26 August 2016
A multi-ethnic Alliance
At the inaugural conference of the Alliance in 1846, one of the speakers caused quite a sensation after he delivered his speech. Rev Molliston Madison Clark's speech was greeted with excited cheers and clapping. Molliston was an African- American who spoke on behalf of three million African- Americans, many of whom were slaves. We told his story in a previous edition of idea – you can catch up on that here.
That original desire for the Alliance to serve all peoples irrespective of ethnicity has continued to be part of the Evangelical Alliance's work throughout the last 170 years.
In the mid-19th century, the Alliance started an annual Universal Week of Prayer and material was distributed around the world. It was translated into many languages, including Greek, Yoruba, Sethsoso, German and Igbo. This work continued for more than 100 years before being handed over to the European Evangelical Alliance.
The Alliance International conferences, held every seven years, attracted participants from around the world.
Many religious liberty deputations and appeal letters were sent to heads of state around the world, particularly in the 19th century. In the 1920s the Evangelical Alliance invited Sadhu Sundar Singh, the Indian Christian missionary, to give his unique perspective at one its annual conferences in London. During his speech he said: "People who are one in Him will have that Christian love that the Evangelical Alliance represents."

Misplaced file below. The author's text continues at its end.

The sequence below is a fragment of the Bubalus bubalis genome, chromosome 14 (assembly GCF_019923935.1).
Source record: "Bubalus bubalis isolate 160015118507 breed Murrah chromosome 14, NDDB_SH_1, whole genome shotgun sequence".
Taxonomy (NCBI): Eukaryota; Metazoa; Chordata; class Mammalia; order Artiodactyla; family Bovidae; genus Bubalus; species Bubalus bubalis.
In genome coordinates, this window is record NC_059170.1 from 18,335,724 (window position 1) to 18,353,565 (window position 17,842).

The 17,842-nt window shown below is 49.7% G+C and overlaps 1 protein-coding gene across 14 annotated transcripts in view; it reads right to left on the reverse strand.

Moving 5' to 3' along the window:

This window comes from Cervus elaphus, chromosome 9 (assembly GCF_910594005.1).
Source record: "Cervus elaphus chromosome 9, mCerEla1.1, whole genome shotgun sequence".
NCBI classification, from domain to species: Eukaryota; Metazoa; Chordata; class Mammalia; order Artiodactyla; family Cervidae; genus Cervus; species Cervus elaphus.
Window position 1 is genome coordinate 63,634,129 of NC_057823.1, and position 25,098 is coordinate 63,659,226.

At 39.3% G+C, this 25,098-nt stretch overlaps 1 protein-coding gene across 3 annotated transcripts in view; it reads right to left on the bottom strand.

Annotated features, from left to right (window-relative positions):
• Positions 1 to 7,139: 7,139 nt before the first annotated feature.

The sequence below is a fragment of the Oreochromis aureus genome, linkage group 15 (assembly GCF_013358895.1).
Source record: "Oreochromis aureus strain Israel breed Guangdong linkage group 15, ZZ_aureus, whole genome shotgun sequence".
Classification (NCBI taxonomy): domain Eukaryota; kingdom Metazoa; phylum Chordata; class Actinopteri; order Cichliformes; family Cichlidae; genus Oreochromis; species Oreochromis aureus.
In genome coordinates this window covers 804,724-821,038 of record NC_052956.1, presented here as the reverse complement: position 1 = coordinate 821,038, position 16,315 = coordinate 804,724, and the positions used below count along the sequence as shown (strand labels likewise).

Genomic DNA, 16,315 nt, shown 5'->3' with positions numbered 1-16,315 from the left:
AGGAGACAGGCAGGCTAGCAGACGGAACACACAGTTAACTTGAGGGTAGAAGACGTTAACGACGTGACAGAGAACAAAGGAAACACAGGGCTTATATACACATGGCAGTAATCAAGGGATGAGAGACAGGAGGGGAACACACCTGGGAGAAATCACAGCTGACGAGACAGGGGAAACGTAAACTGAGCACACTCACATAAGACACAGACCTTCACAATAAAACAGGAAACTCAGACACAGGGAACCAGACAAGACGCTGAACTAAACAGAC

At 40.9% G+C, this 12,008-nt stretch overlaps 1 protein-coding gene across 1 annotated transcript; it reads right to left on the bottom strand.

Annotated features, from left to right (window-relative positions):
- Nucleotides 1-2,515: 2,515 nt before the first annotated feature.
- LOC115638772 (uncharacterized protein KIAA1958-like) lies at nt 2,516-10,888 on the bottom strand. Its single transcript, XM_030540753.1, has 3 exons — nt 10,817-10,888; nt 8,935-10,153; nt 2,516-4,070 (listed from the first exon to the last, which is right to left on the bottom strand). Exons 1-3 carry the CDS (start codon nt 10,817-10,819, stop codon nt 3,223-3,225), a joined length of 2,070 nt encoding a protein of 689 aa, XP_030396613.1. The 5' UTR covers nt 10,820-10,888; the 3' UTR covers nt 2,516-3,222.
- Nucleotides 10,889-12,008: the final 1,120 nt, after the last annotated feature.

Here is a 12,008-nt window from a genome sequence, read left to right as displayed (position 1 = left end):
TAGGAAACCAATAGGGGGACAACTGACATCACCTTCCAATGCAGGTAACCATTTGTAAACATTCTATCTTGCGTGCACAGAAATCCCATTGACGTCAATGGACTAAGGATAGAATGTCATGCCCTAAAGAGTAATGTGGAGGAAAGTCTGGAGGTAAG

In the mid-20th century, after the Evangelical Alliance had, along with the National Association of Evangelicals in USA, founded the World Evangelical Fellowship – later World Evangelical Alliance – to work for international evangelical unity, the Evangelical Alliance in the UK was looking closer to home to ensure it was properly representative of all evangelicals. In the 1980s, when Clive Calver was general secretary, he was challenged by black church leader Philip Mohabir to make the Alliance more ethnically diverse. Philip went on to help the Alliance form the West Indian Evangelical Alliance (WIEA) and he became the first chair of the new organisation.
WIEA was later renamed African Caribbean Evangelical Alliance (ACEA) to better reflect the black church scene in the UK. ACEA closed in 2009.
The One People Commission (OPC) was established in 2012. This is a body within the Alliance made up of key national church leaders committed to celebrating ethnicity, while promoting unity within the UK evangelical Church. Part of the role of the OPC is to ensure the Alliance is representative of the diversity of the UK Church.
One of the members of OPC is the South Asian Forum (SAF). SAF was formed in 2010 by the Evangelical Alliance to unite and support the 75,000 South Asian Christians, originally from the eight South Asian countries, who are now living in Britain.